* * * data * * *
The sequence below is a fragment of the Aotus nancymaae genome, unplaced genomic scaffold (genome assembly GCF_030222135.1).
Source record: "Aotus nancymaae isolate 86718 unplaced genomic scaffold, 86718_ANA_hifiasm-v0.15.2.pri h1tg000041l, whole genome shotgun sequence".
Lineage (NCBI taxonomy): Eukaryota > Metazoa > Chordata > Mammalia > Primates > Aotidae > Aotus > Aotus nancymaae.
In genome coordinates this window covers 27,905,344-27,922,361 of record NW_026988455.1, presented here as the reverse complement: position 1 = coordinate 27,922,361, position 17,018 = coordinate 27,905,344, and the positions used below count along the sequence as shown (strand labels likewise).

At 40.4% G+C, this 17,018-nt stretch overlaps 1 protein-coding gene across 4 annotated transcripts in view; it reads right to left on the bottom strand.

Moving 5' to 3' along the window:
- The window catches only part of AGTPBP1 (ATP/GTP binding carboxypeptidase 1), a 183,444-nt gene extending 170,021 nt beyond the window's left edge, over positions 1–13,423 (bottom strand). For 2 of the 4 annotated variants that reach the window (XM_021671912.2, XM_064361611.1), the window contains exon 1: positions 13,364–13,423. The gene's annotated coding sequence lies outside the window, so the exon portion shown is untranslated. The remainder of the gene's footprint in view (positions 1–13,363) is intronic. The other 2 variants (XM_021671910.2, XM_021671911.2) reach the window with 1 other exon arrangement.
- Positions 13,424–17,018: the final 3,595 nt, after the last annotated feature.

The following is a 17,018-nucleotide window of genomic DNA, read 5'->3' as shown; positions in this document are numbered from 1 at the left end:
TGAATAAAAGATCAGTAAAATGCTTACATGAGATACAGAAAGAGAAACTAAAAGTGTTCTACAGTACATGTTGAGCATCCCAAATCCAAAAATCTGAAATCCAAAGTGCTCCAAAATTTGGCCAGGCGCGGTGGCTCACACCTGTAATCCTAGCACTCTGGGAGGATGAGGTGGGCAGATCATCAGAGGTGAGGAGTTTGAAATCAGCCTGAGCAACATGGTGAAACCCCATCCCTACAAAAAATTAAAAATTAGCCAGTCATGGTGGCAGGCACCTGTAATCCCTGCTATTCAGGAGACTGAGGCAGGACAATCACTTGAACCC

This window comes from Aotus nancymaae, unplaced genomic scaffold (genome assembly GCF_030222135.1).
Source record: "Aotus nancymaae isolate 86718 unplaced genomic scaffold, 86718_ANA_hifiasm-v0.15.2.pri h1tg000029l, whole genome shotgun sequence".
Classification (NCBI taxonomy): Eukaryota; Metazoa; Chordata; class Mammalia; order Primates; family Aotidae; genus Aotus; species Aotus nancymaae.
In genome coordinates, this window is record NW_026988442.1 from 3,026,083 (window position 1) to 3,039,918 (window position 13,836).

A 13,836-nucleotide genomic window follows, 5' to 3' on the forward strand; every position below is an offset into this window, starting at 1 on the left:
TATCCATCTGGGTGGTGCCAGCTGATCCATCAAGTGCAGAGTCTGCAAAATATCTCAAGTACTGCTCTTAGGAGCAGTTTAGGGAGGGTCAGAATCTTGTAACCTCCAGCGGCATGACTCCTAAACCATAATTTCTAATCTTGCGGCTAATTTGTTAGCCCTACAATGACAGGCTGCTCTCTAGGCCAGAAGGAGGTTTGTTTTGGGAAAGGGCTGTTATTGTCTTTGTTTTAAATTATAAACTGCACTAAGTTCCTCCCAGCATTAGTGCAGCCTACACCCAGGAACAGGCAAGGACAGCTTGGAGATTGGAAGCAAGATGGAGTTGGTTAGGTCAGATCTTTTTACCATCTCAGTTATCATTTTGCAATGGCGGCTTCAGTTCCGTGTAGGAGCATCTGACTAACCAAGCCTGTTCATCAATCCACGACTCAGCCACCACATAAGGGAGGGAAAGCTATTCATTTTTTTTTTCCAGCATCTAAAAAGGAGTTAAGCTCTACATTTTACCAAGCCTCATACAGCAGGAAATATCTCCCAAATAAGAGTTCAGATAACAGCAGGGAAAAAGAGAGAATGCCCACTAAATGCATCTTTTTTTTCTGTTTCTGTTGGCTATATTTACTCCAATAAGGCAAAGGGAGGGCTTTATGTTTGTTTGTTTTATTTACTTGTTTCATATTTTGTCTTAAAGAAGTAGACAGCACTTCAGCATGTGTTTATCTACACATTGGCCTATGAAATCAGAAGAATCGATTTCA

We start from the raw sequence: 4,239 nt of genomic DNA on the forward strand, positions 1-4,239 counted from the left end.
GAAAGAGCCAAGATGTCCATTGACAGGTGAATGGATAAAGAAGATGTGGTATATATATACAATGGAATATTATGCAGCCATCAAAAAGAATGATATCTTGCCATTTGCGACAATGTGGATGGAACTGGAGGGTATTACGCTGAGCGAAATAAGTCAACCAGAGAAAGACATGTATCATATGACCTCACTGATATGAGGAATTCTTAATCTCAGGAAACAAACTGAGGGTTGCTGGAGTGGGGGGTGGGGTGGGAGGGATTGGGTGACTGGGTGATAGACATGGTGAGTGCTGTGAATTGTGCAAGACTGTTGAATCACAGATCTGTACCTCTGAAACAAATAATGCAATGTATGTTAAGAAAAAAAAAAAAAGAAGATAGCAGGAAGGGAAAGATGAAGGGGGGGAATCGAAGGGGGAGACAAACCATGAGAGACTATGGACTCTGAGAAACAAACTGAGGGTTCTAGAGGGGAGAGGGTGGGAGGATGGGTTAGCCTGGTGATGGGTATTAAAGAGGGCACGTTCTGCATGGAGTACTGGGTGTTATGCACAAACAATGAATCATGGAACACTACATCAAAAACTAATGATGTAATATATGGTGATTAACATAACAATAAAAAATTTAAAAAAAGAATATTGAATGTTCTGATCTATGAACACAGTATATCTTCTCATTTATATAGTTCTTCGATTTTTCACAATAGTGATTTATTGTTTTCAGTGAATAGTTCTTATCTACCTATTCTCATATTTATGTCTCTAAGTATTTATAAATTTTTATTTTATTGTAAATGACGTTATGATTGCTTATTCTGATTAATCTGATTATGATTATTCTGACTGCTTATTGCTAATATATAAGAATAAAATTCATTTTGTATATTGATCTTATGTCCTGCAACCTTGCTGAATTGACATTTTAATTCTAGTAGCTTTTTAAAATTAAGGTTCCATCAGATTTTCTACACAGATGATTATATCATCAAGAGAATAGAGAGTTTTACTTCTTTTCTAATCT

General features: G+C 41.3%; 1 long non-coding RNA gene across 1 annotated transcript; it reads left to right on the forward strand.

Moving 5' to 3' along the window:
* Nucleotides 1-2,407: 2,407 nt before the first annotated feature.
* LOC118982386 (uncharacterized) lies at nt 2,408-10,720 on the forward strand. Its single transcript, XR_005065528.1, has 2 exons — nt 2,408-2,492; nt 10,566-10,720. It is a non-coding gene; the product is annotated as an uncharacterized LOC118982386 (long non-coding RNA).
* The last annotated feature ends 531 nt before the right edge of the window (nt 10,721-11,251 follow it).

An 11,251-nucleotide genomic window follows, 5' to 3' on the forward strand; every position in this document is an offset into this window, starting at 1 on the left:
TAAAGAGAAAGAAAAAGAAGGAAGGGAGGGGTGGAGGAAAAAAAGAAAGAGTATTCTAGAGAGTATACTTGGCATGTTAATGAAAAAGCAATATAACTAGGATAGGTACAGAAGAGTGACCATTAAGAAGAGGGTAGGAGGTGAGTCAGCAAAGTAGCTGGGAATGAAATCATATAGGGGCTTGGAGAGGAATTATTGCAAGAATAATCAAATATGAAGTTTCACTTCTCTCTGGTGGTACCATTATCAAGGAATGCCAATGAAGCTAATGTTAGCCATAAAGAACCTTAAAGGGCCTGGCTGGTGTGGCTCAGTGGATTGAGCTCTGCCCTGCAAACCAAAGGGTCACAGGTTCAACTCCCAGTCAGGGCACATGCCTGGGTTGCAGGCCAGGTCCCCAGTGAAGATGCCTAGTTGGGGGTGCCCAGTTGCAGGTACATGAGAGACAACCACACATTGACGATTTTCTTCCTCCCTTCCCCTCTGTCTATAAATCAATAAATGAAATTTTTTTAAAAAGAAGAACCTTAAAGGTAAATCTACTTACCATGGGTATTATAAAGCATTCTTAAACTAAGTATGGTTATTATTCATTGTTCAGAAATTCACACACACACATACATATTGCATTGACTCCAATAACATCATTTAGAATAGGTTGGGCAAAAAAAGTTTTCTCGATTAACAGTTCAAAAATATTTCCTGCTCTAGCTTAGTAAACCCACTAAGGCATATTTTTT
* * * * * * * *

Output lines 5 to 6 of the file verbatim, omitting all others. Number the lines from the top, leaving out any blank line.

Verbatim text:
At 40.4% G+C, this 17,018-nt stretch overlaps 1 protein-coding gene across 4 annotated transcripts in view; it reads right to left on the bottom strand.

Moving 5' to 3' along the window: